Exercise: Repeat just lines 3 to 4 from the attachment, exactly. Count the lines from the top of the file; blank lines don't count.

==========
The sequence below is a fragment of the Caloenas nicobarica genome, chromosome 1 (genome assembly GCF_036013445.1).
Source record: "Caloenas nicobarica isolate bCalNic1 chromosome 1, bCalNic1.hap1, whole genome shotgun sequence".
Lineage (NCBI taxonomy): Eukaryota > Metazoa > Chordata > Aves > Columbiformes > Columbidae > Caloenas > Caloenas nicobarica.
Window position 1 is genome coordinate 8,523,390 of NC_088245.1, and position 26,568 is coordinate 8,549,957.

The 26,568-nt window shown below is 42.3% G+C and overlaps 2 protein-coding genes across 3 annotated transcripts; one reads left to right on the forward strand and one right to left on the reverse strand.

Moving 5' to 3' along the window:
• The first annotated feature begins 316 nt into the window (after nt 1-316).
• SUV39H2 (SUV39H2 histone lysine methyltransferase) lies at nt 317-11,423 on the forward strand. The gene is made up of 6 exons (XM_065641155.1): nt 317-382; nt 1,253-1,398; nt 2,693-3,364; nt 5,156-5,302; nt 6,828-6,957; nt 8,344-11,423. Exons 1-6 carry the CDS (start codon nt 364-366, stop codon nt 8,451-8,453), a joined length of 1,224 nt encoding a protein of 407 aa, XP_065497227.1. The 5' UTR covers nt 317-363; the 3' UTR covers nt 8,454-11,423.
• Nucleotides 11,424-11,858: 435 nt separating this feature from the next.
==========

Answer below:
Lineage (NCBI taxonomy): Eukaryota > Metazoa > Chordata > Aves > Columbiformes > Columbidae > Caloenas > Caloenas nicobarica.
Window position 1 is genome coordinate 8,523,390 of NC_088245.1, and position 26,568 is coordinate 8,549,957.